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Magic Johnson honored with World AIDS Day Magic Award

LOS ANGELES, Nov. 29 — Basketball legend Earvin "Magic" Johnson was honored for his long-time effort raising awareness about HIV and AIDS prevention, care and treatment, receiving inaugural World AIDS Day Magic Award from the AIDS Healthcare Foundation at a ceremony held in Staples Center, Los Angeles on Sunday.

"Who would have ever thought that 20 years later, here I am and we're still trying to help people," Johnson said after receiving the award in a suite at Staples Center before the Los Angeles Lakers-Indiana Pacers game. In 1991, Johnson announced that he tested positive for the virus that causes AIDS.

"This disease is a deadly disease, but I think now, where we couldn't talk about it 20 years ago in open, now we can talk openly about it. We can have awards like tonight at the Staples Center. What a blessing that is."

Pointing at two positive changes since he made public he was HIV positive almost 20 years ago, Johnson said awareness of AIDS "has definitely gone up" and drugs available for people who are HIV positive have increased from one to more than 30.

An active advocate for HIV/AIDS prevention, Johnson is the founder and chairman of the nonprofit Magic Johnson Foundation, whose mission includes making donations to community-based organizations that focus on HIV/AIDS education and prevention.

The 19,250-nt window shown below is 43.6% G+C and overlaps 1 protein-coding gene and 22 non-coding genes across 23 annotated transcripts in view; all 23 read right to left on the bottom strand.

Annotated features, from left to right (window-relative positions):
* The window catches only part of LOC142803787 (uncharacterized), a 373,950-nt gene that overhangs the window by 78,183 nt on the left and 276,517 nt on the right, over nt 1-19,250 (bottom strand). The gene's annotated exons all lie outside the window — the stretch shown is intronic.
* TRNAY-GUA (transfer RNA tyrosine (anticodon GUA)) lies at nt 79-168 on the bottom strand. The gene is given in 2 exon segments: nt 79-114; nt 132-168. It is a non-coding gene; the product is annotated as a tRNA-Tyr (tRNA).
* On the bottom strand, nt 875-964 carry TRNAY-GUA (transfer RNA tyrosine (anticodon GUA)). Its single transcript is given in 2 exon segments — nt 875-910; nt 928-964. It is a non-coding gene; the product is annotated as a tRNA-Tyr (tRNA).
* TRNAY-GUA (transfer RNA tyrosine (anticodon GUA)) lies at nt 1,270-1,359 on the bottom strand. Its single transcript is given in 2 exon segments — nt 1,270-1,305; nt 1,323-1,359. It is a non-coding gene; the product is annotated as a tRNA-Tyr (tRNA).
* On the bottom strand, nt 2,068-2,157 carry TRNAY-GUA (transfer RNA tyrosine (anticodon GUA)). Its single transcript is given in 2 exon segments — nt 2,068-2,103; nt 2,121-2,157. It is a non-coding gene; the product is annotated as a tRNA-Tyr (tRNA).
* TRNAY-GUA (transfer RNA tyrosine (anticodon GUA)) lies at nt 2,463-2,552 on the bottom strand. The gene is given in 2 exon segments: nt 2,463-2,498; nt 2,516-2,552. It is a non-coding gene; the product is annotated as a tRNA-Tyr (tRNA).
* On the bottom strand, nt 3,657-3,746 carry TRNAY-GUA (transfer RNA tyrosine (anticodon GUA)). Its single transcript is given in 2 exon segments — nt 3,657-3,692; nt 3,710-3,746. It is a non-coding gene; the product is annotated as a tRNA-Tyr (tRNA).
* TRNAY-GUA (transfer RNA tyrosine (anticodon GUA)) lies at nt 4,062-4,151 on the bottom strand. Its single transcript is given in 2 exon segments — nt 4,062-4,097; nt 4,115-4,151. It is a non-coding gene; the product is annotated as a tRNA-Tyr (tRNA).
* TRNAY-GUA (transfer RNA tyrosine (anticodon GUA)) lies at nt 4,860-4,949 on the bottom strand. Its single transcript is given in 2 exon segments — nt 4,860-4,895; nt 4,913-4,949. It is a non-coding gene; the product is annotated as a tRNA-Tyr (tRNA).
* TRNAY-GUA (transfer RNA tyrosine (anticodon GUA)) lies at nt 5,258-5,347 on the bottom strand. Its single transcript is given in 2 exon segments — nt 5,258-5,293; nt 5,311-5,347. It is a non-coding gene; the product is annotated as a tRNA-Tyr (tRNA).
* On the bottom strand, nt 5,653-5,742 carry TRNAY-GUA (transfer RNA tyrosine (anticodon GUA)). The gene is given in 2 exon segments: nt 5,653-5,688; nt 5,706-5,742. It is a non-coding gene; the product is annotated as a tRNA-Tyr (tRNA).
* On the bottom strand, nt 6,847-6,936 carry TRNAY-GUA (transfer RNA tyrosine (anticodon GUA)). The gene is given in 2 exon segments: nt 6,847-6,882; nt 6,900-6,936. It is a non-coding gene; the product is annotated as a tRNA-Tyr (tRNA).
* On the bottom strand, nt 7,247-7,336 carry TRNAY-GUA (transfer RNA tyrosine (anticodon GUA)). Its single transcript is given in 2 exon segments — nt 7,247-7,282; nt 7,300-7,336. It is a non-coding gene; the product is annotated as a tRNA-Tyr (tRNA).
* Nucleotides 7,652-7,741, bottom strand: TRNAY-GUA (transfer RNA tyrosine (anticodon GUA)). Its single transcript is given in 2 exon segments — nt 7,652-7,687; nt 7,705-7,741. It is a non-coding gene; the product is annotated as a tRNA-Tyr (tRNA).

The presentation was made by the AIDS Healthcare Foundation (AHF) in connection with the 22nd observation of World AIDS Day which falls on Wednesday.

The legendary Los Angeles Lakers player quit the game in 1991 after he made known that he tested positive for HIV but returned to play in the 1992 All-Star Game, winning the All-Star MVP Award. He also returned in 1996 to play 32 games for the Lakers before retiring for the third and final time. He was honored as one of the 50 Greatest Players in NBA History in 1996, and enshrined in the Basketball Hall of Fame in 2002.

He advised people to be tested to determine if they have the virus that causes AIDS. "If you properly get tested, you can live like me for a long time. Normally, what happens is you catch it late and then the medicine can't help you," he said during an interview following the presentation.

He also asked people to educate others about the ailment.

AHF operates 71 free health care centers in 22 nations. Five are named for Johnson, including one in the Jefferson Park neighborhood, AHF President Michael Weinstein said. (PNA/Xinhua)

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